We may remember a game for its great story or amazing graphics, but all games live or die by their mechanics, regardless of how simple or complex they may be. Sometimes, though – as we were just reminded by the most recent gameplay trailer for Death Stranding – a game’s mechanics can be straight-up weird.
Whether a fun gimmick or a totally buck-wild mindf***, plenty of developers have tried to differentiate themselves from the rest of the industry with unique gameplay mechanics – here are some of our favorites.
Let’s get this one out of the way first. Considered one of the most unique bosses in gaming history, Psycho Mantis tested the mind of not just MGS1’s protagonist, but its player. Breaking the fourth wall in a way only Hideo Kojima could, the FOXHOUND soldier would “read Snake’s mind” by looking at data on the player’s memory card. Defeating the boss required players to actually switch controller ports, and who could forget the first time our TVs “lost the signal” and went into H I D E O mode? This isn’t Kojima’s only appearance on this list, but it’s definitely his most memorable – though maybe Death Stranding will give it a run for its money.
Suda 51’s quirky hack-n-slash action game No More Heroes proved Nintendo’s hyper popular Wii console could provide mature thrills in spite of its family friendly motion controls. Causing chaos with Travis Touchdown’s beam sword is constantly paused by its need to be recharged by shaking the Wii’s [nunchuck/controller] in a way that can be generally described as as “suggestive” to say the least. Having a symbol transition on-screen from limp to hard makes things even more clear – just in case you’d somehow missed the subtlety of the gag.
( PC / PS3 / PS4 / PS Vita / Xbox One)
Most fighting games offer hyper-complex controls that are normally difficult to grasp as a beginner. Co-developed by One True Game Studios (a studio made up of competitive fighters) and Iron Galaxy, Divekick focused on finding an opening for one-hit rounds using just one button to jump and one to kick. The 2D fighter was simple to grasp, allowing matches to become extremely tense even if nobody playing was a “master”.
One of the few uses of Gamecube’s microphone accessory, Odama was Nintendo’s experiment to see what happened when you mixed a real-time-strategy game mixed with… pinball. In this world, the battlefield was a pinball table, and the ball was a god helping to assist a war in Feudal Japan. Though the game never caught fire and earned only average reviews, it was also dubbed IGN’s Most Innovative Design for a Gamecube game in 2006.
We told you he’d be back. Talking to IGN in 2003, Hideo Kojima said he wanted to create a game that involved sunlight when he spoke about Boktai: The Sun is in Your Hand, and he did just that. Utilizing a special game cartridge that featured a light sensor, the Gameboy Advance action-RPG required actual sunlight to power solar weapons for fighting vampires. Playing at night made the game significantly harder, and artificial light wouldn’t work, either.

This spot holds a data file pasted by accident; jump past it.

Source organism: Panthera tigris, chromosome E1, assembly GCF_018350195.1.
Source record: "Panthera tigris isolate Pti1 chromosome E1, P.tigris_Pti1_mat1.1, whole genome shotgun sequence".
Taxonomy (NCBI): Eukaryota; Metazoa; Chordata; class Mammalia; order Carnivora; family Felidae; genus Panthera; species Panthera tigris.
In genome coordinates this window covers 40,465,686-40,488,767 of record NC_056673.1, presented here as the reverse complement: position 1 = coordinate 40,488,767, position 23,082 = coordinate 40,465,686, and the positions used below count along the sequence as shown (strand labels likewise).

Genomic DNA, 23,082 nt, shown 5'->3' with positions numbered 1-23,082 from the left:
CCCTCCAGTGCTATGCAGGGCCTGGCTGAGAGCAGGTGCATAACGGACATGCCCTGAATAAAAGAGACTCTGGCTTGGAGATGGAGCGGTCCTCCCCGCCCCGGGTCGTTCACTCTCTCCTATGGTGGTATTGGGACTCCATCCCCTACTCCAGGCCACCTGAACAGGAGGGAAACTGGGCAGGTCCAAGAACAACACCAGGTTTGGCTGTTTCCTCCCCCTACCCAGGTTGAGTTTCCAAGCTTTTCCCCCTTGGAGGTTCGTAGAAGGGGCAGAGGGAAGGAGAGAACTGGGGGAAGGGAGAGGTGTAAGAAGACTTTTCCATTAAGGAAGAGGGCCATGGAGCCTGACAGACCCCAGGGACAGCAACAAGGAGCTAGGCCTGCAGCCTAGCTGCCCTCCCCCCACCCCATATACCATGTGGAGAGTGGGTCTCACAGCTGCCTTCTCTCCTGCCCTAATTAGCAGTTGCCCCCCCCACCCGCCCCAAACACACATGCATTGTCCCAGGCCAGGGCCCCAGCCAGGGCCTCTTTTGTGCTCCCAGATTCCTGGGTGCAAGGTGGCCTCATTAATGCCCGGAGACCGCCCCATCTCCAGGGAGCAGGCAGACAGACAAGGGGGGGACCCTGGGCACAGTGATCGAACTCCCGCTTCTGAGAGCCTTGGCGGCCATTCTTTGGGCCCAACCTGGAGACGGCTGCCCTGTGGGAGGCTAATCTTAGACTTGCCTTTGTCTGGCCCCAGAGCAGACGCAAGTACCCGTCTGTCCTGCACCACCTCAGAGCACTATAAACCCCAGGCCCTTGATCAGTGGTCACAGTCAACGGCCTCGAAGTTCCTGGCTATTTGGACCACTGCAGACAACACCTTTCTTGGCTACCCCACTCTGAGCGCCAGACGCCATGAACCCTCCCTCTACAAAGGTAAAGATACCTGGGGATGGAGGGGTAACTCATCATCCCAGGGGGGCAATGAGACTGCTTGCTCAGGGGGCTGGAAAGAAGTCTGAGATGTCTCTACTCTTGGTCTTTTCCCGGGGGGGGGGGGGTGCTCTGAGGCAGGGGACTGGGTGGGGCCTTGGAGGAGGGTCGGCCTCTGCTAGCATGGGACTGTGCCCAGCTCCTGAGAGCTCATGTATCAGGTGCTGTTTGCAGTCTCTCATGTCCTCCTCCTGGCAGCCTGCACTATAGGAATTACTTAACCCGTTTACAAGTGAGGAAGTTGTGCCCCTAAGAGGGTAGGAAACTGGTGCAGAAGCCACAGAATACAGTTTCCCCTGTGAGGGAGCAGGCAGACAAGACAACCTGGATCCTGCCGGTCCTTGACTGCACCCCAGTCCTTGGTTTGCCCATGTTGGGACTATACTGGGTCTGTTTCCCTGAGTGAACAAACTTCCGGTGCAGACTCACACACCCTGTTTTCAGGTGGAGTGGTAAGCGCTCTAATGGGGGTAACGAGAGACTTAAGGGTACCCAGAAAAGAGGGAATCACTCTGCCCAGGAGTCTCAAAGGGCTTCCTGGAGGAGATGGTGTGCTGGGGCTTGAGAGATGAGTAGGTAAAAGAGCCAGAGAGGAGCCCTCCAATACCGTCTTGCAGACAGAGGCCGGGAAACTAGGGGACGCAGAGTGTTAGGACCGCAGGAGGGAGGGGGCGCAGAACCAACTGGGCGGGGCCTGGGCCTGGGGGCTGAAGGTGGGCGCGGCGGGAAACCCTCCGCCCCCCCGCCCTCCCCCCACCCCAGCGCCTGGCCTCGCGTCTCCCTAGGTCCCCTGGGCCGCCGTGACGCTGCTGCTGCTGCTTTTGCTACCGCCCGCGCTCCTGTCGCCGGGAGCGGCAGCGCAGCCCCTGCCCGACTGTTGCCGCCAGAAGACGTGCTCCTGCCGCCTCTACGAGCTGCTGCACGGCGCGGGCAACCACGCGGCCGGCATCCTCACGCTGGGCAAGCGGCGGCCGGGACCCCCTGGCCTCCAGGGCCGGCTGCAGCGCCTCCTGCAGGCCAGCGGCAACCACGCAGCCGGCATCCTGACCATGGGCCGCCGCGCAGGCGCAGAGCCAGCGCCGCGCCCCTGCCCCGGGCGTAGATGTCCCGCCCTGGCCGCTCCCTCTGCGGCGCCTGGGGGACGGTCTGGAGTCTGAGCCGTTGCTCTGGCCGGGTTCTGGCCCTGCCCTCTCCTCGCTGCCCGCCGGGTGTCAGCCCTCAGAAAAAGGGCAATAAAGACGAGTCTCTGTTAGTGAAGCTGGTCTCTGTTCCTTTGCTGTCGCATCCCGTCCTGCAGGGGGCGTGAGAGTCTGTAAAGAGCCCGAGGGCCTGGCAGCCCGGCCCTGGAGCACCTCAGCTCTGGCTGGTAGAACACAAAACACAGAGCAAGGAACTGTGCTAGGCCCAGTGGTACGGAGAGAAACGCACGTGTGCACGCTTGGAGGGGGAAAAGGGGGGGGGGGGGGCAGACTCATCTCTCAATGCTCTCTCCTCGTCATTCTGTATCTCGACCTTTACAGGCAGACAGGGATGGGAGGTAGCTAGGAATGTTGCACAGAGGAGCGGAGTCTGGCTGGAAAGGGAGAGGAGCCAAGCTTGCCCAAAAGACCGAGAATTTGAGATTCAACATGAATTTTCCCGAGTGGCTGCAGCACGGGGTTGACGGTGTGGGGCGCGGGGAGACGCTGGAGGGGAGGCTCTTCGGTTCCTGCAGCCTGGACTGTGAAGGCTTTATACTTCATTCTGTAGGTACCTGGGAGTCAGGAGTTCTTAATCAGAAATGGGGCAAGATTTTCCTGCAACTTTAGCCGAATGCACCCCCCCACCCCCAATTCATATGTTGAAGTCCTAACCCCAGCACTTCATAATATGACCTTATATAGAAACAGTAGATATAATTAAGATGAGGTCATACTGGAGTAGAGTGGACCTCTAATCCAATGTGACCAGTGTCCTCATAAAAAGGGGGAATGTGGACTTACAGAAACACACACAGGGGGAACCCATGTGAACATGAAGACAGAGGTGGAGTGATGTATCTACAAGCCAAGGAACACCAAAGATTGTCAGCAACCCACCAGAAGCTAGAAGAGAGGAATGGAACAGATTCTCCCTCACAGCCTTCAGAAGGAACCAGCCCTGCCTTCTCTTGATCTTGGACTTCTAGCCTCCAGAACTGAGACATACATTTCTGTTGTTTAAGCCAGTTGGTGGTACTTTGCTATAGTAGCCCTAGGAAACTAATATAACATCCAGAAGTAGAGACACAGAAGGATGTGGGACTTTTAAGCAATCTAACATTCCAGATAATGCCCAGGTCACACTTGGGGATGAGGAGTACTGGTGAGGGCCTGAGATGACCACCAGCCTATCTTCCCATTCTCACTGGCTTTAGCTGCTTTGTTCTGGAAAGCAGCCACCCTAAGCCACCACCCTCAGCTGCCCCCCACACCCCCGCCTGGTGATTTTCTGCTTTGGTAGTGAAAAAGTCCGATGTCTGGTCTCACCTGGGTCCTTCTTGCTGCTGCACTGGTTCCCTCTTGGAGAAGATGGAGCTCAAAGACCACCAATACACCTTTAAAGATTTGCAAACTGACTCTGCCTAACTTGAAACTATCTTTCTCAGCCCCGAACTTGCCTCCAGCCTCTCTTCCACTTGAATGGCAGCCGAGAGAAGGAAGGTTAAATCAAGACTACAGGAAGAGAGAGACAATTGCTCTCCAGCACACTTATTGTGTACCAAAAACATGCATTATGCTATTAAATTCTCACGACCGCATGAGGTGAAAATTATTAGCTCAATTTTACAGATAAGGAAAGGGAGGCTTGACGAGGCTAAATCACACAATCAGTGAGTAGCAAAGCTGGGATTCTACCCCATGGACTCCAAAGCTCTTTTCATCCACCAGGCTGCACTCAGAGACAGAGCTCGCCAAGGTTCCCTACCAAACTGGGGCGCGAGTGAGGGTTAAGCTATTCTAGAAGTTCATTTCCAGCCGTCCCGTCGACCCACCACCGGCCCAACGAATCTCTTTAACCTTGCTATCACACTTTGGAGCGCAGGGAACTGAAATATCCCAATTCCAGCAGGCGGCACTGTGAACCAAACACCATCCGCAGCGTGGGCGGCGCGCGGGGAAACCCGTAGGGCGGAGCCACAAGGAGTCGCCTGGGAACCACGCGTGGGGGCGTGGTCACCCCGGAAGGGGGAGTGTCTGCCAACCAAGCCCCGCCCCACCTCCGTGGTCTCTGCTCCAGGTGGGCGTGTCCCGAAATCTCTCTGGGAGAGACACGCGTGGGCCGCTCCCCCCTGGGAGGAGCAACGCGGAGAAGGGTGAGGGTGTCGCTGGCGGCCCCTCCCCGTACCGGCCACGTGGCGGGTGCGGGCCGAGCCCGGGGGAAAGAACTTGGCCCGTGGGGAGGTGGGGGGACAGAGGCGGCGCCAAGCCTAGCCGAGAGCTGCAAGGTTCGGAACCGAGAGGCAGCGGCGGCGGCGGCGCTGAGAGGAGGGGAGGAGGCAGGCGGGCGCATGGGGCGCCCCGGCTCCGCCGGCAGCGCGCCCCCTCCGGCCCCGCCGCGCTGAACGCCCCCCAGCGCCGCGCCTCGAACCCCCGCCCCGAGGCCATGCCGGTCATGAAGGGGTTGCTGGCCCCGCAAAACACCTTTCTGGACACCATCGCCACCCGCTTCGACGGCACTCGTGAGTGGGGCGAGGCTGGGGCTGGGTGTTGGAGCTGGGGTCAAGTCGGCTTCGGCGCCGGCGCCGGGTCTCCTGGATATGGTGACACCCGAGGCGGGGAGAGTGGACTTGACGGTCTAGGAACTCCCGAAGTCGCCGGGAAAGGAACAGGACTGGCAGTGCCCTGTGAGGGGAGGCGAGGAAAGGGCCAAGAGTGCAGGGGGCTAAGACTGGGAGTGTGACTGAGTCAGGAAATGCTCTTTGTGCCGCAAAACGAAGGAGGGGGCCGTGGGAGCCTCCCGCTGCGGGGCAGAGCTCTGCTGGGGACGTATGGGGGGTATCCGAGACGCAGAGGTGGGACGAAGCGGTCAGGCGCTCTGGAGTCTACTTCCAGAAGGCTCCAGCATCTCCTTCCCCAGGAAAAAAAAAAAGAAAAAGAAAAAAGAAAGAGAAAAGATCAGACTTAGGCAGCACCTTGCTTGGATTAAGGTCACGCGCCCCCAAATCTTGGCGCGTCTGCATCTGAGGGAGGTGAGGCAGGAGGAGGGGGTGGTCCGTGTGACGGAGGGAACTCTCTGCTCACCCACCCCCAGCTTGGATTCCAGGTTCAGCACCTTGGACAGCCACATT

One of the rare first-party games to tackle mature themes on Nintendo’s Gamecube, Eternal Darkness: Sanity’s Requiem was a [terrifying/horrific/delightful] gem. The psychological survival horror title featured an insanity mechanic that not only affected the various characters, but players as well. As your character’s insanity meter emptied, the game would start to mess with you in real life. This included turning the television off and on, wild shifts in volumes, apparent glitches, and even a memory card error message (don’t worry, you didn’t actually lose all your progress – you just thought you did).
When the King of All Cosmos accidentally destroys the stars, moon and constellations,it’s up to the prince to put everything back in order. To do that, the small prince has to collect materials to remake the cosmos, and does so by rolling around a large katamari ball picking as much as possible. He starts small, from food scraps and thumbtacks, but eventually graduates to balling up everything from people and cars to buildings and even mountains. It’s a horrifying premise, to be sure, but it helps that the tank-like controls are both intuitive and overwhelmingly entertaining thanks to its stylistically simple art style.
(Dreamcast / Windows)
The House of the Dead could be considered one of Sega’s best light-gun experiences since the series debuted nearly two decades ago, but that didn’t stop the team from thinking “what if we turned this into the scariest Mario Teaches Typing clone ever?”. Initially created as a modification of The House of the Dead II, Typing of the Dead replaced guns with keyboards. Though light-gun experiences normally wear out their welcome overtime, typing to destroy zombies was way more exciting…